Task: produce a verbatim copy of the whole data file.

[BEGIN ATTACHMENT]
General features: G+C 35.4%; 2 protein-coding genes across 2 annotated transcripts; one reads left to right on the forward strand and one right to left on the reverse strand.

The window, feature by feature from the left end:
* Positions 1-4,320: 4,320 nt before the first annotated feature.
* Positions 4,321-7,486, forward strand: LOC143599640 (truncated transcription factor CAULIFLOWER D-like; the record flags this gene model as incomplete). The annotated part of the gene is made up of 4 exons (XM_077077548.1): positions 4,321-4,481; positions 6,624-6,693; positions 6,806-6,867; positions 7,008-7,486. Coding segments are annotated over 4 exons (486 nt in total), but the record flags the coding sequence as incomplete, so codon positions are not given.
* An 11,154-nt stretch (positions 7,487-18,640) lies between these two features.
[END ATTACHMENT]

General features: G+C 35.4%; 2 protein-coding genes across 2 annotated transcripts; one reads left to right on the forward strand and one right to left on the reverse strand.

The window, feature by feature from the left end:
* Positions 1-4,320: 4,320 nt before the first annotated feature.
* Positions 4,321-7,486, forward strand: LOC143599640 (truncated transcription factor CAULIFLOWER D-like; the record flags this gene model as incomplete). The annotated part of the gene is made up of 4 exons (XM_077077548.1): positions 4,321-4,481; positions 6,624-6,693; positions 6,806-6,867; positions 7,008-7,486. Coding segments are annotated over 4 exons (486 nt in total), but the record flags the coding sequence as incomplete, so codon positions are not given.
* An 11,154-nt stretch (positions 7,487-18,640) lies between these two features.